Good Luck!

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Why are young people ‘disembodied’ and how can we help?

As I was training a group of secondary school teachers, psychologists, social workers and psychiatrists last week to share yoga and mindfulness with teens, it became more apparent than ever that poor mental health of our young adults is not showing any signs of abating. As the group shared the reasons for coming on the course, many mentioned how the young people seemed disconnected from themselves.  The psychologists used the term disembodied.

Many young people, they felt, were disconnected from their bodies, viewing their own bodies as objects, to be controlled or punished with food or exercise, but not to be listened to or respected. Many live their lives as it were, outside themselves, viewed through the lens of the Instagram or snapchat conversation.

Our bodies are wise temples of information, prompts and intuition, our bodies never lie. When we practise yoga, we get in touch with our bodies and we feel into pleasure, as well as aches and pains, to discover and listen to underlying emotions.

When we ignore messages from the depths of our bodies, we are more likely to live in our minds – our minds were never meant to be our masters, they are the servants of our intuition, our knowing. But when the mind runs riot, it plays havoc with our lives and we end up out of balance.

We concluded on the last day of the course that we need to bring young people back in touch with their own bodies, so they might be less likely to fall foul of the vagaries of shifting mood states, emotions and destructive thought patterns that can lead to anxiety and depression.

We need to connect the body with the mind and recognise a third, even wiser dimension, which can guide us towards a more fulfilling life, some call it the soul or the spirit. Yoga opens us up to this possibility.

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Yoga on Remembrance Day – A powerful reminder of the importance of peace

It has struck me several times that we are holding the Instill conference this year on Remembrance Day (11th November), in remembrance of those who gave their lives in war. The link to me is obvious as it was to the young men in Sierra Leone, where I have been teaching. How does a yogi go to war? The link between inner equilibrium, peace and connection and the outward manifestation of it, is tangible for anyone who practises yoga. The link between inner peace and the future peace of our country are obvious (notwithstanding the story of Arjuna.)

This year has seen an exponential rise in the interest of yoga among policy makers, due the fabulous work that has been done by the Indian Government in promoting yoga.

Sitting at the Houses of Parliament speaking in favour of yoga in schools, I need to pinch myself as I remember schools rejecting yoga outright over ten years ago. Today, yoga is in fact being practised by MPs, Lords and Ladies alike on a daily basis at the Houses of Parliament as well as in prisons and schools across the UK.

The Instill conference is an opportunity to bring this diverse and passionate group of activists together and to showcase these differing and complementary ways of implementing yoga for the common good among young people.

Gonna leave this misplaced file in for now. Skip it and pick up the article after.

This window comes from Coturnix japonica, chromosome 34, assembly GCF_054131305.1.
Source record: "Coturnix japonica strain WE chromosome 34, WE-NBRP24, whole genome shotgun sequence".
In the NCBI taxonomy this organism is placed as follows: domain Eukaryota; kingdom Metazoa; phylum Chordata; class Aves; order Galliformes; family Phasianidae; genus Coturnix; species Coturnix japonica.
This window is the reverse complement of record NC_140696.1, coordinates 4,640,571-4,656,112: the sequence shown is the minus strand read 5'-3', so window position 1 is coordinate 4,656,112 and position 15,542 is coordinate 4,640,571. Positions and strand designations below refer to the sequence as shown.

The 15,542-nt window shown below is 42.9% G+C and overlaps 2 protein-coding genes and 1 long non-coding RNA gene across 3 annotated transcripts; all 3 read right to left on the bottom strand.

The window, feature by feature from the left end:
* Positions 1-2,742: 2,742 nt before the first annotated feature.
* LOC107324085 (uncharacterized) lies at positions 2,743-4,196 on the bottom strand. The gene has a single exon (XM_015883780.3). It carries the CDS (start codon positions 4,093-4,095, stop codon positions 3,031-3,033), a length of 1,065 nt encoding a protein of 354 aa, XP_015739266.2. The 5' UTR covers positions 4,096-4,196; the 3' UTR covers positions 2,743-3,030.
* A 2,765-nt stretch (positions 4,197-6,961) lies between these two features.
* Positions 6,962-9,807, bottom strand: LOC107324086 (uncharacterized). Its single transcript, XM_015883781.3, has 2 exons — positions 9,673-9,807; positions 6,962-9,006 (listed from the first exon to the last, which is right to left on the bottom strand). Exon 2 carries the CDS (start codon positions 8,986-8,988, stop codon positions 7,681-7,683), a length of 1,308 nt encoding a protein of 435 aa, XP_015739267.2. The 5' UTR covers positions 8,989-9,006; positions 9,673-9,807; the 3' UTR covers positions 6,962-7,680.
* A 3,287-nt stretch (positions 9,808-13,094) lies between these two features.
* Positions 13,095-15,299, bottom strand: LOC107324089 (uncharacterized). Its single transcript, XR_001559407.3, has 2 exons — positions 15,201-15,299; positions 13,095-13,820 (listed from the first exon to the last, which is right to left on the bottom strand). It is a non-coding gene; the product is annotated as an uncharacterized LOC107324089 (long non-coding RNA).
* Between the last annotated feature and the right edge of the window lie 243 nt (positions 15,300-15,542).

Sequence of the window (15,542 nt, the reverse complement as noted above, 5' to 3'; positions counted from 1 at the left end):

We have workshops on yoga in prisons, yoga and exam stress, yoga and gender, yoga and addiction and yoga and creativity, among others. We will also be revealing the latest results of our survey on yoga for young people which is very encouraging. Dr Cartwright from Westminster University is also going to share some of her results with the audience from the Big Yoga Survey which reached thousands of people and shows some astounding statistics on the impact and reach of yoga in the UK today.

To end the conference, there will be a panel of young people who have been empowered to lead a session on their impression of yoga in lives of the young of today.

I do hope you can come and join us. If you register with the foundation (which is free) your ticket is reduced to £75. However money should not be an issue, so please feel free to contact us if you need some financial assistance.

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Ministry of Presence

If you had a voice, what would you say? Young people were asked this question and answered:

We need to learn independence in a good way, we need to learn how to say “no!” and make a good choice for ourselves, despite our parents or other influences.

The young people are looking for guidance in finding agency and they are looking for support in finding their voice, they are looking for mentorship in finding their own way to well being.

It is easy for policy makers, parents and teachers to have ideas of what is best for young people today but they face many challenges we can only imagine. Young people are empowered through social media to express themselves and to fine tune their voice, so we thought we would like to build on that at the conference.

Some of them have experience of living abroad and say that they find the educational system in the UK patriarchal and competitive, disconnected from their own needs, desires and interests, steeped in an outdated and disruptively competitive atmosphere which no longer matches the needs of our future society but rather reflects the fears and contraction of the colonial past.

Many young people ask for guidance in what it is to be well. At the Instill conference we have gathered a number of young people to create and deliver a 90 minute session on wellness, school and yoga. We are excited to embody the pedagogical approach that we favour, which is of student led discussion and exploration. In true yoga it is in fact the quality of our presence that matters more than our actions. How can we as yogis and adults minister with our non-judgmental presence in order to effectuate change?

By simply listening whole-heartedly. At Instill we get the opportunity to offer the gift of complete presence to our young people in order that they themselves may feel empowered to be the change they wish to see in the future of education, the future of Britain and the future of the world.

Join us to facilitate this change.

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The end of Sportivate?

Sport England have funded 1 in 7 active graduates of Teenyoga, either by paying for the course or by grants for teaching yoga classes to young people.

However, this is changing. Sportivate was a fund set up after the Olympic Games running for 6 years, to support more interest in sport among young people in England.

2017 sees the end of the Sportivate funding. Last week, I had a meeting with several managers of Sport England. It is clear, that although the funding has come to an end in half of the regions, there is still some funding for Year 7 in 27 regions. These applications need to be in by around the 17th of February.